by Davis (2006), which targeted bowfin in the upper Barataria Estuary, 38% of the total fish species caught were spotted gar. Spotted gar is a useful species model in this study because it represents the ancient fishes, particularly holosteans. Additionally, spotted gar are valuable predatory components of floodplain ecosystems through their cycling of nutrients and control of lower trophic levels species (Scarnecchia 1992).
The gars were once regarded as nuisance predators of game fish (Gowanloch 1939; Gowanloch 1940; Suttkus 1963). Therefore, there has been a lack of reproductive data on these species, which would aid in formulating management plans. Gars, however, are enjoyed as game and food fish in Louisiana (Sutton 1998), and there have been movements to properly manage these species in the southern United States (Scarnecchia 1992; Todd 2005). In 2003, Louisiana commercial fisheries landings for gars (spotted gar, longnose gar Lepisosteus osseus, shortnose gar Lepisosteus platostomus, and alligator gar Atractosteus spatula) were greater than $515,000 (LDWF 2003).
In 2006, macroscopic examination of bowfin ovaries revealed egg atresia in 96% of females sampled from February 2006 to May 2006 (N=136; Davis 2006). Apparently, the majority of bowfin did not spawn in the upper Barataria Estuary. However, based on gonadosomatic index (GSI), the gizzard shad Dorosoma cepedianum population in the upper Barataria Estuary spawned from late March through May 2006 (Fontenot 2006). Additionally, GSI, age distributions, and size distributions have been determined for the bowfin (Davis 2006) and gizzard shad (Fontenot 2006) populations in the upper Barataria Estuary. Unlike the bowfin and gizzard shad populations, there is little data on the life history and reproduction of spotted gar in the upper Barataria Estuary. Therefore, a detailed analysis is needed to better understand reproductive stages of spotted gar, especially with the loss of an annual floodpulse. We propose to use histological analysis of ovaries to support macroscopic observation of ovarian development and potential egg atresia if spawning does not occur. Additionally, fecundity, GSI, age distributions, and size distributions will be determined for spotted gar in the upper Barataria Estuary.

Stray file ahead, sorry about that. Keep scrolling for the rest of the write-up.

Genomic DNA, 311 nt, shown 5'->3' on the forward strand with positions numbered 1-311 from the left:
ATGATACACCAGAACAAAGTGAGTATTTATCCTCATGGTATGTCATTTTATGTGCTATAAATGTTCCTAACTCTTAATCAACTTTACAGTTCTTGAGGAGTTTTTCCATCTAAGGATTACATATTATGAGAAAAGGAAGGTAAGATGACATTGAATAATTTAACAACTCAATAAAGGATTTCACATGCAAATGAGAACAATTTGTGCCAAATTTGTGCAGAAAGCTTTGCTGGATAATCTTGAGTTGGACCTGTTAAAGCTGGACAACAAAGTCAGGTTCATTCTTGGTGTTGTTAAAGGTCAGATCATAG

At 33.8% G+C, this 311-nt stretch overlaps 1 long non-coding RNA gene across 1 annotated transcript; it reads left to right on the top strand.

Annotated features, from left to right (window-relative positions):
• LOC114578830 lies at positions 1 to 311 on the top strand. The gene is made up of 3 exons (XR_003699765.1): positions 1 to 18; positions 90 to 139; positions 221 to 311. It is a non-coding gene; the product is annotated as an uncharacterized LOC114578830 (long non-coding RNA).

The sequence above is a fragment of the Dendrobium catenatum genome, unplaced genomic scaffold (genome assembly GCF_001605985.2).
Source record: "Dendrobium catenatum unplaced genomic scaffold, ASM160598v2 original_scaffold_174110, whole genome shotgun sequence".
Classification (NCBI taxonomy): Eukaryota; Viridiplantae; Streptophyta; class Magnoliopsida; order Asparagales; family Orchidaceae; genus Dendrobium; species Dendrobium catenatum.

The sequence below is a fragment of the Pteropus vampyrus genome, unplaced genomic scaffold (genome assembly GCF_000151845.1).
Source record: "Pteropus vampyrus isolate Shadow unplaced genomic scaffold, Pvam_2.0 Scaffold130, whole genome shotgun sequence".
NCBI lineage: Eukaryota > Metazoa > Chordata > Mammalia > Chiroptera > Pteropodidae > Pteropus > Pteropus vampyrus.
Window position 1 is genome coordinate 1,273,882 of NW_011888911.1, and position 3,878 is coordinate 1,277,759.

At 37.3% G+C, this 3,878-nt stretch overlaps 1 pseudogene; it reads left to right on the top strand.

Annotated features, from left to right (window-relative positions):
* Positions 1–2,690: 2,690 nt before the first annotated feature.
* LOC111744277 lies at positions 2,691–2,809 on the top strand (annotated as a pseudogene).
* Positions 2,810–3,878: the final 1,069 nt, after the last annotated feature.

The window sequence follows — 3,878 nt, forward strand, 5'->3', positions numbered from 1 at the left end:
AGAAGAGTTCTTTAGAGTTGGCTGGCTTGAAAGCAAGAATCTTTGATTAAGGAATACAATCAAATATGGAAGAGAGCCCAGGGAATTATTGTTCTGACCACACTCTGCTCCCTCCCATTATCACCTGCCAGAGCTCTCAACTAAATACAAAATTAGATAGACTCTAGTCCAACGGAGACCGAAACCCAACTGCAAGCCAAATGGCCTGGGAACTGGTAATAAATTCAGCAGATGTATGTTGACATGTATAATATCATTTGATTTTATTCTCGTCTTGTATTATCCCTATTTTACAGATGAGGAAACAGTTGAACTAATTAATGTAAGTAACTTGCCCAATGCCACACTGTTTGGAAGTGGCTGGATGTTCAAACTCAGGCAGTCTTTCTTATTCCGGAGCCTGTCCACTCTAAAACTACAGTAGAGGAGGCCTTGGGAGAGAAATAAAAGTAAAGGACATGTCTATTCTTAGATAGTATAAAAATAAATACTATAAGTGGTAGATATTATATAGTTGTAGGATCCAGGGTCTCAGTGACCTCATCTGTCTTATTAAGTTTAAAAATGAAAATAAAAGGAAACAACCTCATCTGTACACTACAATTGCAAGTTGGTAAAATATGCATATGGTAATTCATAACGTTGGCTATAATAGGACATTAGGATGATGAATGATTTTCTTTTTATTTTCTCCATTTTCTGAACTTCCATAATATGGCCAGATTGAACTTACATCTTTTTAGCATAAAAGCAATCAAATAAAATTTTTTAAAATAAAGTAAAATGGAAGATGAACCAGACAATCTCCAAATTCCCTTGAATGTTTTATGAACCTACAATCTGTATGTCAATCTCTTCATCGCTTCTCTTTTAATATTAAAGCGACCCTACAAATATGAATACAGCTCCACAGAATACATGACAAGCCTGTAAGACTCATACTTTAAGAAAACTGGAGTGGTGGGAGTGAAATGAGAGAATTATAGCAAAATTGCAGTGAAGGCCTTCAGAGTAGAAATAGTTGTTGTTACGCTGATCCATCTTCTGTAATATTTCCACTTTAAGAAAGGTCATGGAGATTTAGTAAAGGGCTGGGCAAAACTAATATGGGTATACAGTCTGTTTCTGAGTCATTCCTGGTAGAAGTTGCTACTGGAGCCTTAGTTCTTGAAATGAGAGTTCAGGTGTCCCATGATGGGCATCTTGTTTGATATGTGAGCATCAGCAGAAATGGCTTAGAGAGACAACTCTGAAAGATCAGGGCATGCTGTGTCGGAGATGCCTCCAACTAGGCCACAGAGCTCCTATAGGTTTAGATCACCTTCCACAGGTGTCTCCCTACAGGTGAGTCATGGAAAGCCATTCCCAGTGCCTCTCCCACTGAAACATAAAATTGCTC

Histology techniques will be used to identify gonadal stages on a microscopic level (e.g.; immature, early maturation, mid maturation, late maturation, spawning, spent, and recovering; Brown-Peterson 2006). Immature ovaries are classified by a thin ovarian membrane and primary growth oocytes (chromatin nucleolar and perinucleolar oocytes; Brown-Peterson 2006), which possess follicle cells, multiple nucleoi, and perhaps lipid vacuoles and the vitelline envelope in the later stages (West 1990). Brown-Peterson’s (2006) ovarian maturation categories include West’s (1990) stages of cortical alveoli (CA) and yolk formation, and these stages involve the final formation of lipid vacuoles and the vitelline envelope. Late ovarian maturation is also apparent with the presence of final oocyte maturation (FOM; Brown-Peterson 2006), which is the presence of unovulated, vitellogenic, hydrated oocytes (Lowerre-Barbieri and Barbieri 2006). The spawning stage is categorized by the presence post-ovulatory follicles (POFs; Brown-Peterson 2006), which are remnant follicles of spawned oocytes (Lowerre-Barbieri and Barbieri 2006). Spawning ovaries may also include FOM, atretic oocytes, CA oocytes, and vitellogenic oocytes (Brown-Peterson 2006). Spent ovaries possess atretic oocytes, POFs, and some CA oocytes, and regressed ovaries contain atretic and primary growth oocytes (Brown-Peterson 2006).
In males, Brown-Peterson (2006) classifies immature testes by the presence of primary spermatogonia, small lobules, and the absence of a lumen. The early and mid testicular maturation stages are classified by the presence of a continuous germinal epithelium (GE) and all stages of spermatogenesis, including spermatozoa (Brown-Peterson 2006). Late maturation involves the presence of a discontinuous GE, and spermatozoa are the dominant cells in this class (Brown-Peterson 2006). Males capable of spawning can have characteristics of all stages of maturation and the spent stage, which is classified by a discontinuous GE and all stages of spermatogenesis (Brown-Peterson 2006). Regressed testes are classified by a continuous GE and residual spermatozoa (Brown-Peterson 2006).